I'm deferring this weeks blog post to a team member again. If you've read some of our recent blogs or worked with Kendall, you'll know she is our Hawaii expert and constantly surprises the team and more especially our clients, with her depth of knowledge on the islands. Well she also possesses the same deep proficiency for Italy and since this country has recently risen to the top of our current inquiries (pretty much tied with Greece), it's time to see just what some of Kendall's Italian favorites are.
Over to Kendall.
I have a special list of favorite, more local places I experienced when I lived in Italy for a few months. It is quite typical that "first-timers" to Italy want to see the "big three" as I call them - Rome, Florence, and Venice. It's by no means a mistake to build a trip around these cities since they do house some of the most famous sites Italy is known for. However, and this really applies if heading to Italy for a second or third trip, it is important to remember the country has a huge variety of regions and small towns that are absolutely worth visiting. Hence this week’s focus is the top five places in Italy that are not Rome, Florence, or Venice.
Top 5 - Italy the Second Time Around
1. Arezzo (above)
It is no secret that Italy is home to some of the best food and wine in the world, and a lot of that is found in the Tuscany region. Arezzo is a large town in Tuscany, just around an hour train ride from Florence. When I lived in Italy, Arezzo was the "city" I was closest to. It's actually a large town with a lot of activities and easy access to public transportation, while still maintaining that Tuscan charm you will mostly find in the smaller villages. You’ll find Il Borro Estate (below) here, a luxury property offering 58 luxury rooms and suites, and two exclusive vacation villas – all nestled among vineyards, olive groves, and even a medieval village with artisan boutiques and a church. It also has a working vineyard on property, so you can see firsthand how the amazing Italian wine is made.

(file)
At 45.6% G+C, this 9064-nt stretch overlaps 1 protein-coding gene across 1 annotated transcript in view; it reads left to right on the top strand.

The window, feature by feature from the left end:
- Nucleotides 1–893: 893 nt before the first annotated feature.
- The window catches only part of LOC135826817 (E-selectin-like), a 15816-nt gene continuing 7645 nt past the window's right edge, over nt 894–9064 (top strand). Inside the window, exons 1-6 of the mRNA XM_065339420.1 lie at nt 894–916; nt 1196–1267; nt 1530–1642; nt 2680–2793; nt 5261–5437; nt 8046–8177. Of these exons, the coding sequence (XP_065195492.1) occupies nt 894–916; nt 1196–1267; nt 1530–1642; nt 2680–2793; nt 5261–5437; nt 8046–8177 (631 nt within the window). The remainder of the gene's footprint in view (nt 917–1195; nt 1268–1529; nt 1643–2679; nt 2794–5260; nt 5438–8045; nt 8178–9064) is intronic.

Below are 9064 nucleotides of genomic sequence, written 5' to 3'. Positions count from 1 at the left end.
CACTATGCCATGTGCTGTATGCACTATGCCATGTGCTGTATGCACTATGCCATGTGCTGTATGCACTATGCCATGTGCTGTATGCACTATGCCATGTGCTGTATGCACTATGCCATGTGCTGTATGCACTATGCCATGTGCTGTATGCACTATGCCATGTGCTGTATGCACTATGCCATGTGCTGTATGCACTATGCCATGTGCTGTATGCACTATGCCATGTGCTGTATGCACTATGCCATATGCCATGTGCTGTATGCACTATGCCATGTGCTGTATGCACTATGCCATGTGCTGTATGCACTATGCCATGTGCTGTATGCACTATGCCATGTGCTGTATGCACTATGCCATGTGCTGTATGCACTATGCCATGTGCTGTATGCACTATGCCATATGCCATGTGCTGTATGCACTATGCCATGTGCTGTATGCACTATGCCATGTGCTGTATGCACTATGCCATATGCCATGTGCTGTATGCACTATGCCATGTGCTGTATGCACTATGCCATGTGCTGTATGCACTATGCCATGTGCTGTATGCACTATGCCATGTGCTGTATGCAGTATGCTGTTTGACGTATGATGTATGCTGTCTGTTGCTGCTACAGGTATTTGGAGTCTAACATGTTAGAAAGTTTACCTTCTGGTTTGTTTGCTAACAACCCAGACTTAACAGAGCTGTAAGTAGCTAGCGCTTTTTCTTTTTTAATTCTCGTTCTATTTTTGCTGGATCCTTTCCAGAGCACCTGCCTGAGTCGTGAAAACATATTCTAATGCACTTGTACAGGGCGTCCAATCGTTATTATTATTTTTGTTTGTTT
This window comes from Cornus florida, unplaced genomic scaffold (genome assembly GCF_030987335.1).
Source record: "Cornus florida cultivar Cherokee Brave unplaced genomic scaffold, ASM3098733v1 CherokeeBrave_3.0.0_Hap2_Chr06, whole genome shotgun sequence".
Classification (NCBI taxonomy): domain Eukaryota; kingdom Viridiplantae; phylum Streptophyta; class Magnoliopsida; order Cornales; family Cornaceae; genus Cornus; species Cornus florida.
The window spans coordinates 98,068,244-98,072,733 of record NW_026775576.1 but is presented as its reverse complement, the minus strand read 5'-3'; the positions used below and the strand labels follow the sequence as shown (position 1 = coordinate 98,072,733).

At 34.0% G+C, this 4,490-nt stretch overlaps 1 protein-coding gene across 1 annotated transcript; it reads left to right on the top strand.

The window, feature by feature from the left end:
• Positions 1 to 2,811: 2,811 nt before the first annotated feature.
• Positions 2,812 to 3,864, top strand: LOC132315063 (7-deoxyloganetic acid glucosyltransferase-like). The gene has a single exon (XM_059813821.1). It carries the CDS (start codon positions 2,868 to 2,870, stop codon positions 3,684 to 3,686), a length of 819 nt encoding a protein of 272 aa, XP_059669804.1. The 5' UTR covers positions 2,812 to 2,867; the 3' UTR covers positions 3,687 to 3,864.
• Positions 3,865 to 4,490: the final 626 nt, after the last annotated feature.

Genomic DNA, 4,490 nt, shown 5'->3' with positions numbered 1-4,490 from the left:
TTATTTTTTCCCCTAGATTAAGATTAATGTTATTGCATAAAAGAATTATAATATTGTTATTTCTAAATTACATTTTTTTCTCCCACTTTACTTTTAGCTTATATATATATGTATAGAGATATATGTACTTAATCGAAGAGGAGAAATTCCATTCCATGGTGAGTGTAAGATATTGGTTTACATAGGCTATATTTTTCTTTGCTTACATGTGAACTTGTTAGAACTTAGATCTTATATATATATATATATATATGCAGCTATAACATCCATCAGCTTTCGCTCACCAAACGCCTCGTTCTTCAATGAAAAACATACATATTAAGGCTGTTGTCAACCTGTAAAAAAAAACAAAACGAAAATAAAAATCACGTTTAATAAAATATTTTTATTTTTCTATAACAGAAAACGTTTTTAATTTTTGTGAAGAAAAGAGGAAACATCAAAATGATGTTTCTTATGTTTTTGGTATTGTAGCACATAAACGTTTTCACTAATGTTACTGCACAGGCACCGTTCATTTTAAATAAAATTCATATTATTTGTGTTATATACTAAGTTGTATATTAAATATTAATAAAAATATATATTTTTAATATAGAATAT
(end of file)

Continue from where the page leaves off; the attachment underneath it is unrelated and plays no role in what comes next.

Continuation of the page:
2. Cinque Terre (above)
Literally translating to "The Five Lands," Cinque Terre National Park is made up of five different towns along the coast. This is an important destination for travelers who are interested in hiking as all of the towns are connected by trails. You can also purchase a train day pass and explore the towns in a "hop on, hop off" style, or take a boat ride to see all of them from the water. While there are many properties situated just outside the park, staying at a local bed and breakfast inside one of the towns is my personal favorite way to experience the Cinque Terre.
3. Amalfi Coast (above)
Sticking with the coastal theme, the Amalfi Coast is an absolute must see at some point in your travels to Italy. There are many towns along the coastline including the actual town of Amalfi, Sorrento, Ravello, Positano, and more. This stretch of cliffs features the quintessential Italian coastal vibe and is full of colorful streets, limoncello, and incredibly blue water. Situated not far from the city of Naples, a day trip to Pompeii is an option along with a boat ride and tour of the island of Capri. My personal favorite town on the coast is Sorrento, where you can stay at the Grand Hotel Excelsior Vittoria (below), set in five-acres of beautiful gardens. The property is a Mediterranean gem built on the site of a splendid villa belonging to Roman Emperor Augustus.
4. Lake Region
The lake region of Italy is located in the northern part of the country not far from Milan. Some familiar names are Lake Como, Lake Garda, and Lake Maggiore, but there are also many smaller lakes that are worth visiting. Something special about this region is that this is where Italy joins the Alps, making it a great location for a day trip into Switzerland. A great town to base your stay out of is Stresa (above) along Lake Maggiore. Consider a stay at the family-owned and operated Villa e Palazzo Aminta (below) which offers breathtaking views of the Borromean Islands and has been restored to its historic splendor.
If Venice is on your list of places to visit but you are would like to add a nearby relaxing break for a couple of days, then Verona is a perfect option. Verona is said to have the most Roman ruins in Italy aside from Rome and is also the setting for many Shakespeare plays. It is home to "Juliet’s House" and is a very popular location if reenacting the balcony scene from Romeo and Juliet is high on your list. To get an even better break from city life, stay a little bit outside of Verona at Villa Cordevigo Wine Relais (below) in the Veneto countryside. It has all the charm of the Veneto villas and is the perfect blend of the architecture of palaces and landscape, all enclosed in this estate lying in a little place called Cordevigo, once an ancient Roman settlement.
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